Viet Nam News
THÁI NGUYÊN – Efforts to honour war veterans, martyrs’ families and those who contributed to the national revolutionary cause should not end with slogans but practical actions which cared for their material and spiritual lives, said National Assembly Chairwoman Nguyễn Thị Kim Ngân yesterday while attending a ceremony in Thái Nguyên Province in honour of 60 young war martyrs who died on December 24, 1972.
The sacrifice of the young volunteers from Team 951 at Lưu Xá Station in Thái Nguyên City was a huge loss to Việt Nam’s Youth Volunteer Brigade, she said. Most of them were unmarried, from ethnic minority groups or Catholic.
The 20-year-olds were tasked with fixing roads damaged by the war and transporting goods aided by socialist countries through Lưu Xá Station to the south. They died in a bombing raid.
Thái Nguyên Province was where Việt Nam’s Youth Volunteer Brigade was founded in 1950. During the nation’s two wars, tens of thousands of young people from Thái Nguyên and Bắc Kạn volunteered to join the force.
The province has made important progress in recent years including faster and more sustainable economic growth as well as better welfare policies.
Ngân said she believed the province would uphold its revolutionary traditions and continue to strive towards better achievements.
At the ceremony, a renovated monument to Team 915 was unveiled in gratitude to the major contributions made by war veterans, martyrs and youth volunteers.
The Youth Volunteer Brigade was one of several volunteer organisations founded during the two Indochina wars. Việt Nam’s first Youth Volunteer Brigade was founded following President Hồ Chí Minh’s order in July 1950 in Yên Lãng Commune, Đại Từ District in Thái Nguyên Province.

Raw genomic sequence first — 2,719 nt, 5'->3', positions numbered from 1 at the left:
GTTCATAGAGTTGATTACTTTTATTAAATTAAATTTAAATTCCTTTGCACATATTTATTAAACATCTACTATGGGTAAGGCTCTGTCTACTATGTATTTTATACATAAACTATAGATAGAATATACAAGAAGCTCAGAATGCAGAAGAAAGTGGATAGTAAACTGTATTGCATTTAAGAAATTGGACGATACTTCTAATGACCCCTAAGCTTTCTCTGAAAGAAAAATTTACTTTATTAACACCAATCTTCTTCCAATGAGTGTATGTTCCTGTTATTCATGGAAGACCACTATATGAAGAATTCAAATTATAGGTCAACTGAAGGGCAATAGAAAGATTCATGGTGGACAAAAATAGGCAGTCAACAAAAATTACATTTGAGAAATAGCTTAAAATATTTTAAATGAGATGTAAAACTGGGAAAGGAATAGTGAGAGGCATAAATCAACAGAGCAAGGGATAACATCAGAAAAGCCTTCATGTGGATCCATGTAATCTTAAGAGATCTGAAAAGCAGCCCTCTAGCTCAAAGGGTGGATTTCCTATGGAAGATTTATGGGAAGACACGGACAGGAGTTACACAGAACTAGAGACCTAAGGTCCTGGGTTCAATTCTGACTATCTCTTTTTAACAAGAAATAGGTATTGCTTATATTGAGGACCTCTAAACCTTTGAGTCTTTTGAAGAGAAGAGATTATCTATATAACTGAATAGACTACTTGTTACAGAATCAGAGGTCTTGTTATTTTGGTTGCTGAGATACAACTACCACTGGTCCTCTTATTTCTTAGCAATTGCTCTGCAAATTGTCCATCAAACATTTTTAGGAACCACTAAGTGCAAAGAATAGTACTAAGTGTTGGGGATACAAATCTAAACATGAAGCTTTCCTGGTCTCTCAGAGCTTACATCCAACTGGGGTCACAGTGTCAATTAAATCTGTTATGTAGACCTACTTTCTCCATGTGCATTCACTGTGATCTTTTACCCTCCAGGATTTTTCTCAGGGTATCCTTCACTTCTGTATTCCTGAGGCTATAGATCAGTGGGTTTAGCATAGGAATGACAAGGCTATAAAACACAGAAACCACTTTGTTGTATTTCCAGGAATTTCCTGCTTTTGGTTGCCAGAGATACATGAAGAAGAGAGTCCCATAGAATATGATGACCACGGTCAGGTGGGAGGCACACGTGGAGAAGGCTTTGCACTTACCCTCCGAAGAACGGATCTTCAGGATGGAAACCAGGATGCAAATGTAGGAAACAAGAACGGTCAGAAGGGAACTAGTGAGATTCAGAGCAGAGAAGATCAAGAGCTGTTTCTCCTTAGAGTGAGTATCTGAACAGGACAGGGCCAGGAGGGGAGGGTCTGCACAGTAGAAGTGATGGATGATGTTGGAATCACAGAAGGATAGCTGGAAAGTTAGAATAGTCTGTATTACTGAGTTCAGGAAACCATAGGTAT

Its first 225 members were tasked with logistics which aided the Vietnamese army’s efforts during the resistance war against the French.
By the end of 1954, when the conflict with the French ended, there were thousands of youth volunteers.
By 1975, after the end of the American War, the force had grown to tens of thousands. Many of them were unmarried young girls.
The young members were known for their bravery during the wars and their contributions to Việt Nam’s triumph over foreign evaders which involved protecting key roads and providing weapons, food, medicine, medical services to the Vietnamese army.
Thousands of them sacrificed their lives for the country’s independence.
One of the most well-known incidents occurred in Hà Tĩnh Province in 1968 when 10 unmarried girls were killed while filling craters and repairing the road in Đồng Lộc, which was a strategic link between the north and the south and hit by an estimated 48,600 bombs over 240 days (from March-October 1968).
The same day, the NA leader visited the High Command of Military Zone 1 in Thái Nguyên Province on the occasion of the 74th anniversary of the Việt Nam People’s Army and the 29th anniversary of the All-People Defence Festival. – VNS